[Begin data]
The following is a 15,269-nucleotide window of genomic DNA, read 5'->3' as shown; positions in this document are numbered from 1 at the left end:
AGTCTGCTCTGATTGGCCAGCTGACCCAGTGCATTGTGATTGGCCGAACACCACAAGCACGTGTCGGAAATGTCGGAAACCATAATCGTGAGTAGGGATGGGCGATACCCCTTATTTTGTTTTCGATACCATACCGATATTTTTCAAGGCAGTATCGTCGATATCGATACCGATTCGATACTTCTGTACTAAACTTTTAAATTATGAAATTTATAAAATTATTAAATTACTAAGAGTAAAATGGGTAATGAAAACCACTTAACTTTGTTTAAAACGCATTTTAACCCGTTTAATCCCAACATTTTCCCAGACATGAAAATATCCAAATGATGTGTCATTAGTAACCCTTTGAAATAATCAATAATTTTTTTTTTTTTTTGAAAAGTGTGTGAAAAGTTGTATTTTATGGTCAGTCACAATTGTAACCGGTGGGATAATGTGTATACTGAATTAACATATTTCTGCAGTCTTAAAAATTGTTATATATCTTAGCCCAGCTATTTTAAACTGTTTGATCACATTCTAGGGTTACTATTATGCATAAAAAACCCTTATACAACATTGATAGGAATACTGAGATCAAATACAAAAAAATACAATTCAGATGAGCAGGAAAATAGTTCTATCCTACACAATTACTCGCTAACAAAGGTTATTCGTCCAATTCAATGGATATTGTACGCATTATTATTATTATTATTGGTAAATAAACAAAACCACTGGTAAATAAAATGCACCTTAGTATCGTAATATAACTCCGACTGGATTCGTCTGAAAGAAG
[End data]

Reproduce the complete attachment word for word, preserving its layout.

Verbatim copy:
The following is a 15,269-nucleotide window of genomic DNA, read 5'->3' as shown; positions in this document are numbered from 1 at the left end:
AGTCTGCTCTGATTGGCCAGCTGACCCAGTGCATTGTGATTGGCCGAACACCACAAGCACGTGTCGGAAATGTCGGAAACCATAATCGTGAGTAGGGATGGGCGATACCCCTTATTTTGTTTTCGATACCATACCGATATTTTTCAAGGCAGTATCGTCGATATCGATACCGATTCGATACTTCTGTACTAAACTTTTAAATTATGAAATTTATAAAATTATTAAATTACTAAGAGTAAAATGGGTAATGAAAACCACTTAACTTTGTTTAAAACGCATTTTAACCCGTTTAATCCCAACATTTTCCCAGACATGAAAATATCCAAATGATGTGTCATTAGTAACCCTTTGAAATAATCAATAATTTTTTTTTTTTTTTGAAAAGTGTGTGAAAAGTTGTATTTTATGGTCAGTCACAATTGTAACCGGTGGGATAATGTGTATACTGAATTAACATATTTCTGCAGTCTTAAAAATTGTTATATATCTTAGCCCAGCTATTTTAAACTGTTTGATCACATTCTAGGGTTACTATTATGCATAAAAAACCCTTATACAACATTGATAGGAATACTGAGATCAAATACAAAAAAATACAATTCAGATGAGCAGGAAAATAGTTCTATCCTACACAATTACTCGCTAACAAAGGTTATTCGTCCAATTCAATGGATATTGTACGCATTATTATTATTATTATTGGTAAATAAACAAAACCACTGGTAAATAAAATGCACCTTAGTATCGTAATATAACTCCGACTGGATTCGTCTGAAAGAAG